Keeping sales receipts

Cash Keys
from Kimubert’s Photostream on Flickr

Every sale you make should be recorded immediately, per IRS regulations.  Here are a few simple ways to do this:

  • Ring up every sale on a cash register and save the tapes.
  • Save bank deposit slips.  With each bank deposit slip, attach copies of all the checks received.
  • Keep a receipt book.  These are available in any office supply store.
  • Save credit card charge slips that you receive.
  • Collect all 1099-Misc’s.  If you do consulting, many of your customers may issue you 1099-Misc’s.  Save them.

Not every business needs to follow every one of these procedures.  At a minimum, you should always save your bank deposit slips with photocopies of the checks.  Keep additional records to provide details of your sales, especially of cash transactions.

For example, if you run a cash business selling small items, use cash register tapes and save your bank deposit slips.  Amounts in the cash register tapes should agree to the bank deposit slips (total of each group of cash register tapes should equal the total of individual deposit slips).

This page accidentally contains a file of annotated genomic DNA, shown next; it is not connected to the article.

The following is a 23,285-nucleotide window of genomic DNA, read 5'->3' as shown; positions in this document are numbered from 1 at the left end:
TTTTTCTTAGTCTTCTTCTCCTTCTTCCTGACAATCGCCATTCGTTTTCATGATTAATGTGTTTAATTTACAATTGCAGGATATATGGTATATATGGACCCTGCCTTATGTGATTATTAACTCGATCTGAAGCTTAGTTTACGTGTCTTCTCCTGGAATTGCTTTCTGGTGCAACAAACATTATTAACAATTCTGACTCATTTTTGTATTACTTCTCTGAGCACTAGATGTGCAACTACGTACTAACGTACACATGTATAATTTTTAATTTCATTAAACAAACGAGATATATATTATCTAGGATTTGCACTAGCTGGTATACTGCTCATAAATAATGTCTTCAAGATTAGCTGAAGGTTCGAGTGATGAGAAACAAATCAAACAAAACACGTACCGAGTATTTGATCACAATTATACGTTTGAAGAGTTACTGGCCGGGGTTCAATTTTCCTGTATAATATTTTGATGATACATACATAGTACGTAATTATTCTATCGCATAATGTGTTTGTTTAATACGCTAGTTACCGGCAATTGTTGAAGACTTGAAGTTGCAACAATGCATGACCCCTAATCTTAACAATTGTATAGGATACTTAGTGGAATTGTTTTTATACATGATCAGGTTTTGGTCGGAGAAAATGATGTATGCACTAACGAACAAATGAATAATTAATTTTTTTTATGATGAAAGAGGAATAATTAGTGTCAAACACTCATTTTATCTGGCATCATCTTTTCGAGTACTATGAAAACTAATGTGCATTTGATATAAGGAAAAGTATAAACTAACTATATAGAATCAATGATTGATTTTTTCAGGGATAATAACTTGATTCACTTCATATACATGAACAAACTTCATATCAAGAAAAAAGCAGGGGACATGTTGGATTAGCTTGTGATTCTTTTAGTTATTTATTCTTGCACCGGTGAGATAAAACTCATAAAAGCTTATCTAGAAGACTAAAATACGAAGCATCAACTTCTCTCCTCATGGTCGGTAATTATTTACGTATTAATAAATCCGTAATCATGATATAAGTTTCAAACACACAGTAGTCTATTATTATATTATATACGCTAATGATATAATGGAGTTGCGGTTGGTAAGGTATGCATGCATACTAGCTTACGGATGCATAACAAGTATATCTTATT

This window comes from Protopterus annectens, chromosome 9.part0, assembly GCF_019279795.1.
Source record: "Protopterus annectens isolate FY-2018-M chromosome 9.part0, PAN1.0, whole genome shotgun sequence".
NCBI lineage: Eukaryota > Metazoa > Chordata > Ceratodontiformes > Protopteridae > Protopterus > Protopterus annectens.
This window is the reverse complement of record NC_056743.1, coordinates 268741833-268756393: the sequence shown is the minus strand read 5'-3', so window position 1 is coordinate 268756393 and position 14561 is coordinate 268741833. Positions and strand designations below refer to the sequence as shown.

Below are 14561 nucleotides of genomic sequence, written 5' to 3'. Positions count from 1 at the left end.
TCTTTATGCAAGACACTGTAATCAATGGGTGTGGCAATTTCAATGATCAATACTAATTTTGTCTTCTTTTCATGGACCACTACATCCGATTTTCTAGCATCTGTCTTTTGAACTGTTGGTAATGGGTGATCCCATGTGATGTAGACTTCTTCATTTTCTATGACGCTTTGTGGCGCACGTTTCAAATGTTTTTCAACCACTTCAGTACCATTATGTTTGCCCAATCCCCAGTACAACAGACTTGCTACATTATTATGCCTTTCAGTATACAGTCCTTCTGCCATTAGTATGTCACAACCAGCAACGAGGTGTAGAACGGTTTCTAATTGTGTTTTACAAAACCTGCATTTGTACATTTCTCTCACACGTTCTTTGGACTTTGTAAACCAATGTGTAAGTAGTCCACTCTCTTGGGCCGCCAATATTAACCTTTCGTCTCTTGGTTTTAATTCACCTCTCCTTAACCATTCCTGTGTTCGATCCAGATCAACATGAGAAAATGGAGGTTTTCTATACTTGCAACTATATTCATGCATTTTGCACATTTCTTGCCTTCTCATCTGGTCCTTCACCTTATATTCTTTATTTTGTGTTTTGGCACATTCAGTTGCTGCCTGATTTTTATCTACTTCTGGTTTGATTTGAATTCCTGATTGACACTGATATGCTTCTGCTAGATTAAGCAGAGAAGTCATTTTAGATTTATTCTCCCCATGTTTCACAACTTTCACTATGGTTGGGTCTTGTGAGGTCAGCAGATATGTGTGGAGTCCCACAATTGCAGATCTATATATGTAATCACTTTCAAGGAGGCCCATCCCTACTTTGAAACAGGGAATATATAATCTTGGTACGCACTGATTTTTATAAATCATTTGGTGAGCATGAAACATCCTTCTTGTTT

A doctor’s office (which collects cash and checks only, no credit cards) can keep a receipt book and save bank deposit slips.  Again, these should agree (total of each set of receipts equals the total amount of money on the deposit slip).

If you run a small consulting business, save bank deposit slips and collect your 1099-Misc’s in a file.

In short, each sale should be recorded somewhere, and there should be a separate record showing when it was deposited in the bank.

Read more here.

About Mark P. Holtzman

Chair of Accounting Department at Seton Hall University. PhD from The University of Texas at Austin. Worked at Deloitte's New York Office. BSBA from Hofstra University.

2 Responses to “Keeping sales receipts”

  1. How did this article become so messy it’s tiresome reading em.

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